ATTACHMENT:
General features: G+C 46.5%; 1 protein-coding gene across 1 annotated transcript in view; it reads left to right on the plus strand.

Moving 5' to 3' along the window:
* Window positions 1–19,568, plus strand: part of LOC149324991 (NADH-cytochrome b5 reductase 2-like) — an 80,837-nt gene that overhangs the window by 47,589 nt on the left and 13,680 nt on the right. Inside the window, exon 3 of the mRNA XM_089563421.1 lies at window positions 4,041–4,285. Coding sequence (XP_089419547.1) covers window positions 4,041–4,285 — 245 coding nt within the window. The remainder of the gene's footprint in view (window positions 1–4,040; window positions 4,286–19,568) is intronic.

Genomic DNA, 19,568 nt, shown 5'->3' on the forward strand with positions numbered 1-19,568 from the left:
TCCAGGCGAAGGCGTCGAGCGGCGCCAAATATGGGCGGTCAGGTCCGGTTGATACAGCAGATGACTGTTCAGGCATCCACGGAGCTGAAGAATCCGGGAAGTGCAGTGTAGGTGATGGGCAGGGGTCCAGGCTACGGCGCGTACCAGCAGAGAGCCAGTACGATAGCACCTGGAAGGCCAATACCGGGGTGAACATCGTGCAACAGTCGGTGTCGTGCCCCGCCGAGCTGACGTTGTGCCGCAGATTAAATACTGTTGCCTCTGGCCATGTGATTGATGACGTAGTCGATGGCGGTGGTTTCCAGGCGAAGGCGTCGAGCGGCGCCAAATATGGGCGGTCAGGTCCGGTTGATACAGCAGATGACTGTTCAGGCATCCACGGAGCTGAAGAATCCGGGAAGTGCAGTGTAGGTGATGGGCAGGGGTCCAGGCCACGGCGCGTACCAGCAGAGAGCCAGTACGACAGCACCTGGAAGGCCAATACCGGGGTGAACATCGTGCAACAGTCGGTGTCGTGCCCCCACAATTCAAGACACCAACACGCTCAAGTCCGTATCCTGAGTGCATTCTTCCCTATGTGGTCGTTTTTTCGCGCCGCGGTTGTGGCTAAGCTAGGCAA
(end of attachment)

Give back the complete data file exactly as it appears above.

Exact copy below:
General features: G+C 46.5%; 1 protein-coding gene across 1 annotated transcript in view; it reads left to right on the plus strand.

Moving 5' to 3' along the window:
* Window positions 1–19,568, plus strand: part of LOC149324991 (NADH-cytochrome b5 reductase 2-like) — an 80,837-nt gene that overhangs the window by 47,589 nt on the left and 13,680 nt on the right. Inside the window, exon 3 of the mRNA XM_089563421.1 lies at window positions 4,041–4,285. Coding sequence (XP_089419547.1) covers window positions 4,041–4,285 — 245 coding nt within the window. The remainder of the gene's footprint in view (window positions 1–4,040; window positions 4,286–19,568) is intronic.

Genomic DNA, 19,568 nt, shown 5'->3' on the forward strand with positions numbered 1-19,568 from the left:
TCCAGGCGAAGGCGTCGAGCGGCGCCAAATATGGGCGGTCAGGTCCGGTTGATACAGCAGATGACTGTTCAGGCATCCACGGAGCTGAAGAATCCGGGAAGTGCAGTGTAGGTGATGGGCAGGGGTCCAGGCTACGGCGCGTACCAGCAGAGAGCCAGTACGATAGCACCTGGAAGGCCAATACCGGGGTGAACATCGTGCAACAGTCGGTGTCGTGCCCCGCCGAGCTGACGTTGTGCCGCAGATTAAATACTGTTGCCTCTGGCCATGTGATTGATGACGTAGTCGATGGCGGTGGTTTCCAGGCGAAGGCGTCGAGCGGCGCCAAATATGGGCGGTCAGGTCCGGTTGATACAGCAGATGACTGTTCAGGCATCCACGGAGCTGAAGAATCCGGGAAGTGCAGTGTAGGTGATGGGCAGGGGTCCAGGCCACGGCGCGTACCAGCAGAGAGCCAGTACGACAGCACCTGGAAGGCCAATACCGGGGTGAACATCGTGCAACAGTCGGTGTCGTGCCCCCACAATTCAAGACACCAACACGCTCAAGTCCGTATCCTGAGTGCATTCTTCCCTATGTGGTCGTTTTTTCGCGCCGCGGTTGTGGCTAAGCTAGGCAA